How The Dodd-Frank Wall Street Reform Bill Works

The Dodd-Frank Wall Street Reform bill controls market finances, making it a safer place for both taxpayers and consumers. The bill dictates that the financial stability oversight council (FSOC) will help point out the risk that disturbs the whole finance industry. If any firm's size becomes too big, such a firm will be turned over to the Federal Reserve by the FSOC.

The bill requires that the FSOC oversees credit and debit card agencies, the activities of consumers' loans, and paydays apart from loans that come from dealers. Banking fees are not excluded since they are placed under the Consumer Financial Protection Bureau's (CFPB) purview. This consists of payments that are connected with the following:

  • Underwriting
  • Mortgage
  • Credit
  • Debit and lots more

The reform bill also protects homeowners and those applying for mortgages. It increases the safety of applying for mortgages by requiring banks to offer homeowners better details of what loans mean for them financially. Banks are responsible for proving that people who borrow have an idea of the risk. Also, they must verify the following details of the borrower:

  • Status of job
  • History of credit
  • Income

Real Life Example of the Dodd-Frank Financial Regulatory Reform Bill

Under the treasury department, the Dodd-Frank created the Office of Federal Insurance (FIO). This office helps identify insurance companies that are responsible for creating a risk to the whole system. The FIO also works to collect information about the industry. For example, they issued a report in December 2014 about the effect of market reinsurance to Congress.

The prevention of discrimination against minorities is one of the things the FIO ensures doesn't happen as well. It is a representation of the policies of insurance in the affairs of other countries of the world. The FIO teamed up with US states to streamline how agencies will regulate insurance and excess lines insurance.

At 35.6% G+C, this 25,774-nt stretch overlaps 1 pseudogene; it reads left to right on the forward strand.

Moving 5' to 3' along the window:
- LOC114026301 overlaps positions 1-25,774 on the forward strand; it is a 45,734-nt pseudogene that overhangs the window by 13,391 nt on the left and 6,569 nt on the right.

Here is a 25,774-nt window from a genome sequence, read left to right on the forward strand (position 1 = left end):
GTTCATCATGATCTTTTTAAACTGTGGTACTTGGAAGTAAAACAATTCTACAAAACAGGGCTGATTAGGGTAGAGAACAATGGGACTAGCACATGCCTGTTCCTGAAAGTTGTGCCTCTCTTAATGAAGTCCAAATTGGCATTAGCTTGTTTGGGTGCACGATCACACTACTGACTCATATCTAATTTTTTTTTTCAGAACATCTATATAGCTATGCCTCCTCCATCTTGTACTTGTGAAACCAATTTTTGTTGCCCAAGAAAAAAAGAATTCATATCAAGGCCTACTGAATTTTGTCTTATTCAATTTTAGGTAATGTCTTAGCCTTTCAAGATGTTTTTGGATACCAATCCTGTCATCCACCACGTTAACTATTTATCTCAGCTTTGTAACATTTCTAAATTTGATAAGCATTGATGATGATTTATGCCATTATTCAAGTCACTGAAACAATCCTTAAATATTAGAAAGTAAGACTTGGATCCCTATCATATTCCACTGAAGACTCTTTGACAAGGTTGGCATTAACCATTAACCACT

The bill also requires that covered institutions run stress tests per the Office of the Comptroller of the Currency (OCC). These stress tests, held February 15 every year, give these covered institutions insights as to what the future could hold for them. It also gives them a good look at their capital adequacy and risk profile.

History of Dodd-Frank

President Barrack Obama signed the Dodd-Frank Act into law in 2010. It came as a reply to the financial sector crisis, which was later referred to as the Great Recession. There were regulations placed on the industry of finances by Dodd-Frank and the creation of programs to terminate mortgage companies and lenders from capitalizing on consumers.

This specific topic became widespread throughout US politics, though some refer to it as dense and hot. Those who supported the act did so to put the restrictions required on Wall Street. However, people who criticize the bill said it placed a heavy burden on investors with lots of laws and rules, which brings prolonged development to the economy.